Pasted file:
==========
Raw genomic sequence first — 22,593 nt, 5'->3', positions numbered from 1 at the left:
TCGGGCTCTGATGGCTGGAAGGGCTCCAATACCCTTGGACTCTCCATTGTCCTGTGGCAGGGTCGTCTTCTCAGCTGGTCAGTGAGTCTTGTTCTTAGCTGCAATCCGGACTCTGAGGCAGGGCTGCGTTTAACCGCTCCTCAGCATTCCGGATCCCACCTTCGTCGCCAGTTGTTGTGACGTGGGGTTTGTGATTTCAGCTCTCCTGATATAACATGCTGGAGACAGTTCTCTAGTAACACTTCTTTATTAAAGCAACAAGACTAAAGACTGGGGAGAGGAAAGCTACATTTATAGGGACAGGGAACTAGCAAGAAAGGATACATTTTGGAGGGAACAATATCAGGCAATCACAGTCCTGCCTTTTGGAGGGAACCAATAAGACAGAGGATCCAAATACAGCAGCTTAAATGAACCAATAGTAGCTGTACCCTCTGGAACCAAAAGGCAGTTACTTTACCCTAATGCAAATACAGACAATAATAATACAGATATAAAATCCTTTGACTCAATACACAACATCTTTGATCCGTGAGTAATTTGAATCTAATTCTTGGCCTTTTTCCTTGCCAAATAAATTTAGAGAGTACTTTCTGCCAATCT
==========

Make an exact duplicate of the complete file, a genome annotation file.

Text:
Raw genomic sequence first — 22,593 nt, 5'->3', positions numbered from 1 at the left:
TCGGGCTCTGATGGCTGGAAGGGCTCCAATACCCTTGGACTCTCCATTGTCCTGTGGCAGGGTCGTCTTCTCAGCTGGTCAGTGAGTCTTGTTCTTAGCTGCAATCCGGACTCTGAGGCAGGGCTGCGTTTAACCGCTCCTCAGCATTCCGGATCCCACCTTCGTCGCCAGTTGTTGTGACGTGGGGTTTGTGATTTCAGCTCTCCTGATATAACATGCTGGAGACAGTTCTCTAGTAACACTTCTTTATTAAAGCAACAAGACTAAAGACTGGGGAGAGGAAAGCTACATTTATAGGGACAGGGAACTAGCAAGAAAGGATACATTTTGGAGGGAACAATATCAGGCAATCACAGTCCTGCCTTTTGGAGGGAACCAATAAGACAGAGGATCCAAATACAGCAGCTTAAATGAACCAATAGTAGCTGTACCCTCTGGAACCAAAAGGCAGTTACTTTACCCTAATGCAAATACAGACAATAATAATACAGATATAAAATCCTTTGACTCAATACACAACATCTTTGATCCGTGAGTAATTTGAATCTAATTCTTGGCCTTTTTCCTTGCCAAATAAATTTAGAGAGTACTTTCTGCCAATCT